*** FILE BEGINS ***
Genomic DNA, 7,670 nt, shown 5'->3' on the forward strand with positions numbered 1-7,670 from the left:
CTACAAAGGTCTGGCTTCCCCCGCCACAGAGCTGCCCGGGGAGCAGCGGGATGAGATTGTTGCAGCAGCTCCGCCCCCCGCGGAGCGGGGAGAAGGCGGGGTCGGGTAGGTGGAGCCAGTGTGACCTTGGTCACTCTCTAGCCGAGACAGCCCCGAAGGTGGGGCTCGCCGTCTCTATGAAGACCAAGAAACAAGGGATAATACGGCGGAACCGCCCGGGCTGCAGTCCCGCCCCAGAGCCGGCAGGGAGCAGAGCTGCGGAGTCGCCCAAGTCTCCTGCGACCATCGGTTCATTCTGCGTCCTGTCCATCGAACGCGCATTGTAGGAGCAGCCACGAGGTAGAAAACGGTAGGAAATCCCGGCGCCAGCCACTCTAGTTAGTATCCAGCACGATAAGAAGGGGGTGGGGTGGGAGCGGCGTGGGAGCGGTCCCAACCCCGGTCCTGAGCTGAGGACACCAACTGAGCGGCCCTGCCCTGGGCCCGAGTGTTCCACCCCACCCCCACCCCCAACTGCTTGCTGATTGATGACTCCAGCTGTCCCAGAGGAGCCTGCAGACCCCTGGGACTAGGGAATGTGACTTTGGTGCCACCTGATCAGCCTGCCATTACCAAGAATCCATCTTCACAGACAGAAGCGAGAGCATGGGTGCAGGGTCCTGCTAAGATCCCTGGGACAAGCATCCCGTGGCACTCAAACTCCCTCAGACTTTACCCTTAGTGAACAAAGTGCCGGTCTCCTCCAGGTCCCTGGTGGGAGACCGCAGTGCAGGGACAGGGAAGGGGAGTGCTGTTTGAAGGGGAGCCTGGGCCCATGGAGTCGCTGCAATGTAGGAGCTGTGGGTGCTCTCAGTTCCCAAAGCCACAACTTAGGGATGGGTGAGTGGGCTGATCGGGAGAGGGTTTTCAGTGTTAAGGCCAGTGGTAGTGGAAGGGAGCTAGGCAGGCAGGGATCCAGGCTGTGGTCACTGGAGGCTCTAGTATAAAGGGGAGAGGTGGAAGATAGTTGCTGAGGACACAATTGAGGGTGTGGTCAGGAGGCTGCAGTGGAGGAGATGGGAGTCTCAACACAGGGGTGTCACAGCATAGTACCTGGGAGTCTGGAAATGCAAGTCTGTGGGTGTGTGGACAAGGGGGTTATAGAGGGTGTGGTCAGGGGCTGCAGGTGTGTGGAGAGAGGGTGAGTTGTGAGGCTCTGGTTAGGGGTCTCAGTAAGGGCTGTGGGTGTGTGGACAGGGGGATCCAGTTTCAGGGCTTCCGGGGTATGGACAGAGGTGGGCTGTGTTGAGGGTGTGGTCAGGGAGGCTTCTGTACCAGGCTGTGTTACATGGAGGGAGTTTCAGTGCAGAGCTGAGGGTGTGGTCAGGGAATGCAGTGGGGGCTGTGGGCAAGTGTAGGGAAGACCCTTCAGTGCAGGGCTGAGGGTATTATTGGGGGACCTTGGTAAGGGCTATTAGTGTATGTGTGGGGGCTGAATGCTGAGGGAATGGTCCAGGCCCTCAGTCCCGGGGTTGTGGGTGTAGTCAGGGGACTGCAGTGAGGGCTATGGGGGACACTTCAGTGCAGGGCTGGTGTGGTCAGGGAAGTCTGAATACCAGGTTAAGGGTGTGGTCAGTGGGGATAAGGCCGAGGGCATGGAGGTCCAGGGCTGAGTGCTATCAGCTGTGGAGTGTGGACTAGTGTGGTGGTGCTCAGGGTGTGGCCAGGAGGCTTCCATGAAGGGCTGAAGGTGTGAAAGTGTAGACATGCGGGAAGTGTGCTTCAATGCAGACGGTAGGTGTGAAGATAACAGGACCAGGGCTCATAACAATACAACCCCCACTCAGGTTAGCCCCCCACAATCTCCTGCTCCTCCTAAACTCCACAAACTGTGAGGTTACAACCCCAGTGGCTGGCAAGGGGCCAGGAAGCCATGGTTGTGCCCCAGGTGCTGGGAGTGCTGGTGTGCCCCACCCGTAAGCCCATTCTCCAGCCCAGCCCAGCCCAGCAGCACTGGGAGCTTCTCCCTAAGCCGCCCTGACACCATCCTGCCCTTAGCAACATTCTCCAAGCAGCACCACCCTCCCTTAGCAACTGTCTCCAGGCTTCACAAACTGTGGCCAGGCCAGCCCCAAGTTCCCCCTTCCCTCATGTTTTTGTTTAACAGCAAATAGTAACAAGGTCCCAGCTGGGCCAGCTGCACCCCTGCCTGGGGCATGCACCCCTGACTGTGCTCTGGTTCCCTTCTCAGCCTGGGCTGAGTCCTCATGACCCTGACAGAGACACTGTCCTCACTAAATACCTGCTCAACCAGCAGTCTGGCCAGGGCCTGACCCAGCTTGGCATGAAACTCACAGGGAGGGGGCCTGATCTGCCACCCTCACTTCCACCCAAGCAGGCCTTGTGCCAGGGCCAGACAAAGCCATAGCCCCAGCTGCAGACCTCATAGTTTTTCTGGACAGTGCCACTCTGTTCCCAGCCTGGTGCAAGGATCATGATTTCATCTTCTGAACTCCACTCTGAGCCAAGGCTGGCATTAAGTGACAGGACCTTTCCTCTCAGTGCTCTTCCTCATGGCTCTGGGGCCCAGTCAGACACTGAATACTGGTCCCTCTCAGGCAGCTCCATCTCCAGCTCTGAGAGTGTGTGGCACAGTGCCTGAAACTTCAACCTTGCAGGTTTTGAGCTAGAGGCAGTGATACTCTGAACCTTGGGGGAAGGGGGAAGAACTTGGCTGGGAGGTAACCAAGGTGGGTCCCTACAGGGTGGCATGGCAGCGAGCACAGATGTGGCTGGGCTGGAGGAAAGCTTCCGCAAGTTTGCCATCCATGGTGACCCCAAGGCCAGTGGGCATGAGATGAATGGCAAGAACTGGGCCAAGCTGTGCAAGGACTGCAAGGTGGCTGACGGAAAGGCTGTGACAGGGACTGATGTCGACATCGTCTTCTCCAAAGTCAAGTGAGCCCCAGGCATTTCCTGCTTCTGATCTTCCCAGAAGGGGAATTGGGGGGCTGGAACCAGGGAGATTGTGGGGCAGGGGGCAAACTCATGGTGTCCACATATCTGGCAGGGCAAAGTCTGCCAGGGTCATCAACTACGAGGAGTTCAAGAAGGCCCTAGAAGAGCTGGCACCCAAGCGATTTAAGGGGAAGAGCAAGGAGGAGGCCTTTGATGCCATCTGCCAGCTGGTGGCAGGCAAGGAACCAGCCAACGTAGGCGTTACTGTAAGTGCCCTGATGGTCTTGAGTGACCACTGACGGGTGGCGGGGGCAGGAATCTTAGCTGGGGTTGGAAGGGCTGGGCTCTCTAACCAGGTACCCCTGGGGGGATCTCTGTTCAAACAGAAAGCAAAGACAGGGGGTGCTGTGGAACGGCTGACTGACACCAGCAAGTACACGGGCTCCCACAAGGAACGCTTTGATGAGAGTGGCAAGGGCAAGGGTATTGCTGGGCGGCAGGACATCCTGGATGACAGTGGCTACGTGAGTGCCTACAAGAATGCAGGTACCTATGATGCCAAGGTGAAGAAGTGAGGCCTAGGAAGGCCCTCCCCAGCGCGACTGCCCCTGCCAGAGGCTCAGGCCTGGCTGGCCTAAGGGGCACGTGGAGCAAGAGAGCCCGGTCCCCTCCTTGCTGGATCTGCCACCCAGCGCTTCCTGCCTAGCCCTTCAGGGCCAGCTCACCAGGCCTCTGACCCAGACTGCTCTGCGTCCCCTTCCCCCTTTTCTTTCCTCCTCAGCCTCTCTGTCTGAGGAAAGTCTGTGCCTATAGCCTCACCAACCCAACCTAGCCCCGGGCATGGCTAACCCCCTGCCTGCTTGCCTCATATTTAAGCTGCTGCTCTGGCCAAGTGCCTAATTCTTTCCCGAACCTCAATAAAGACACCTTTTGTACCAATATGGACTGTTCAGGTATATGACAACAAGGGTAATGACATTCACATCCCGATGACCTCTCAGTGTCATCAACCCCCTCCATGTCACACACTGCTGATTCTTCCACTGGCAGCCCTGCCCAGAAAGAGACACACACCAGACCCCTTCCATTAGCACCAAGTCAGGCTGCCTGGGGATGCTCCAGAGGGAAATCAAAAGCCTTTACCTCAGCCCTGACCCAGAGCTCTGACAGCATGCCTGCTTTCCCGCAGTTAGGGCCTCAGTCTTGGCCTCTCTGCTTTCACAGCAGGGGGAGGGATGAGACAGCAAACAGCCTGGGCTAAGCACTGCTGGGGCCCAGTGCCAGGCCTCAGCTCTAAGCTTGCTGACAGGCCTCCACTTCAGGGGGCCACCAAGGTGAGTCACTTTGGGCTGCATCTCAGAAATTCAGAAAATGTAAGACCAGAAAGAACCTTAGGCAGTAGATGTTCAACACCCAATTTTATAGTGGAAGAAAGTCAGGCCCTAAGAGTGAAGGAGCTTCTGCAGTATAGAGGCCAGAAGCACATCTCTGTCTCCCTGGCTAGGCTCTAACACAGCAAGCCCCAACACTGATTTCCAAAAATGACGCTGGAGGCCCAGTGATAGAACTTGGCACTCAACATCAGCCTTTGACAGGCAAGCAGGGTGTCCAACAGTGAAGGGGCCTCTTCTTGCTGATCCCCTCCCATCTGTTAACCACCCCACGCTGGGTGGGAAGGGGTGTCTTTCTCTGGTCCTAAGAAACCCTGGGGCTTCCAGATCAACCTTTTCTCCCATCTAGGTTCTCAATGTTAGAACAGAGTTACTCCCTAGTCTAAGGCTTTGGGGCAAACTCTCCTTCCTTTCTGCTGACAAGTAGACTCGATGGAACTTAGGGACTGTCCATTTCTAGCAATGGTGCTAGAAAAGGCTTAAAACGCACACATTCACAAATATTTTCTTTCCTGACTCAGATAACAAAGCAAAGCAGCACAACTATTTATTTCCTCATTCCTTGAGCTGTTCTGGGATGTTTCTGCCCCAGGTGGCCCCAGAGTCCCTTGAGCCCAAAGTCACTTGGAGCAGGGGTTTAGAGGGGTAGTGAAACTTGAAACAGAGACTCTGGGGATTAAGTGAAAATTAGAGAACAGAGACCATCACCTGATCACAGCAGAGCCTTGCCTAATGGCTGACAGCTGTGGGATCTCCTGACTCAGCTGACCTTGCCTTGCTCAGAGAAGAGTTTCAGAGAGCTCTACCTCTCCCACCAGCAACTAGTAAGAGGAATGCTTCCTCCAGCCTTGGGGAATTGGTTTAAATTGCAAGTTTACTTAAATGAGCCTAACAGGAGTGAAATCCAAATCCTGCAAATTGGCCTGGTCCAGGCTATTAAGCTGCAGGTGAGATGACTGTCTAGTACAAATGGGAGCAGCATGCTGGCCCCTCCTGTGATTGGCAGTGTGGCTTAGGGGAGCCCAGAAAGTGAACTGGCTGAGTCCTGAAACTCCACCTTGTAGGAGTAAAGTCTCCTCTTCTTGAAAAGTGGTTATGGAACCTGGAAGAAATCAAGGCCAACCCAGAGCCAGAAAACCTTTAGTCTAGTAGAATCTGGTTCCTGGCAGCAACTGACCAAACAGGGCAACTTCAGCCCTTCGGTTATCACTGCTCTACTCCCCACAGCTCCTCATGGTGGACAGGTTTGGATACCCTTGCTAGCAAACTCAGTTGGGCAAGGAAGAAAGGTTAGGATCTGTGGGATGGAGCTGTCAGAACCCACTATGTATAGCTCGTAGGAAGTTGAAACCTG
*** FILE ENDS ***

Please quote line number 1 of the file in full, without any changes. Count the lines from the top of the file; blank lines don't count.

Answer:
Genomic DNA, 7,670 nt, shown 5'->3' on the forward strand with positions numbered 1-7,670 from the left: